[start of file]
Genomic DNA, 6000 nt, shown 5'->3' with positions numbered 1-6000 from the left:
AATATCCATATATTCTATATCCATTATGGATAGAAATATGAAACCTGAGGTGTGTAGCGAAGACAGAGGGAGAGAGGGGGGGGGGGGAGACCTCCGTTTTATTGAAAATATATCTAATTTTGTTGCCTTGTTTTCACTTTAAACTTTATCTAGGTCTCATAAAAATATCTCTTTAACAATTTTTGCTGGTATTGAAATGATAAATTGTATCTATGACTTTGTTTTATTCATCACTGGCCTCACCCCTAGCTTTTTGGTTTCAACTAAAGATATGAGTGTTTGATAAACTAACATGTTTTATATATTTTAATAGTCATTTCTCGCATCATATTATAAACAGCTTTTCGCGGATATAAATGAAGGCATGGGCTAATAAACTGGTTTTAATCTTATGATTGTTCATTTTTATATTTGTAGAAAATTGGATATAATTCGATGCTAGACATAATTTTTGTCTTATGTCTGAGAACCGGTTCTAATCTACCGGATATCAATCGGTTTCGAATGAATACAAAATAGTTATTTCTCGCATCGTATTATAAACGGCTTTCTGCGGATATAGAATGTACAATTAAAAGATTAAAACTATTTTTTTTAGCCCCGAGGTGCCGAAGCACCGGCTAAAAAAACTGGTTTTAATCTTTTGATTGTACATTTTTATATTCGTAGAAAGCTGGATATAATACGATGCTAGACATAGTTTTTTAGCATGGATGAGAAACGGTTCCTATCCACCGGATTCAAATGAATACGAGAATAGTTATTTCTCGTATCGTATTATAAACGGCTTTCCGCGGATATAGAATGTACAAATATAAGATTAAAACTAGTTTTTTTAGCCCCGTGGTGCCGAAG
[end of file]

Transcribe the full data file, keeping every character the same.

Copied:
Genomic DNA, 6000 nt, shown 5'->3' with positions numbered 1-6000 from the left:
AATATCCATATATTCTATATCCATTATGGATAGAAATATGAAACCTGAGGTGTGTAGCGAAGACAGAGGGAGAGAGGGGGGGGGGGGAGACCTCCGTTTTATTGAAAATATATCTAATTTTGTTGCCTTGTTTTCACTTTAAACTTTATCTAGGTCTCATAAAAATATCTCTTTAACAATTTTTGCTGGTATTGAAATGATAAATTGTATCTATGACTTTGTTTTATTCATCACTGGCCTCACCCCTAGCTTTTTGGTTTCAACTAAAGATATGAGTGTTTGATAAACTAACATGTTTTATATATTTTAATAGTCATTTCTCGCATCATATTATAAACAGCTTTTCGCGGATATAAATGAAGGCATGGGCTAATAAACTGGTTTTAATCTTATGATTGTTCATTTTTATATTTGTAGAAAATTGGATATAATTCGATGCTAGACATAATTTTTGTCTTATGTCTGAGAACCGGTTCTAATCTACCGGATATCAATCGGTTTCGAATGAATACAAAATAGTTATTTCTCGCATCGTATTATAAACGGCTTTCTGCGGATATAGAATGTACAATTAAAAGATTAAAACTATTTTTTTTAGCCCCGAGGTGCCGAAGCACCGGCTAAAAAAACTGGTTTTAATCTTTTGATTGTACATTTTTATATTCGTAGAAAGCTGGATATAATACGATGCTAGACATAGTTTTTTAGCATGGATGAGAAACGGTTCCTATCCACCGGATTCAAATGAATACGAGAATAGTTATTTCTCGTATCGTATTATAAACGGCTTTCCGCGGATATAGAATGTACAAATATAAGATTAAAACTAGTTTTTTTAGCCCCGTGGTGCCGAAG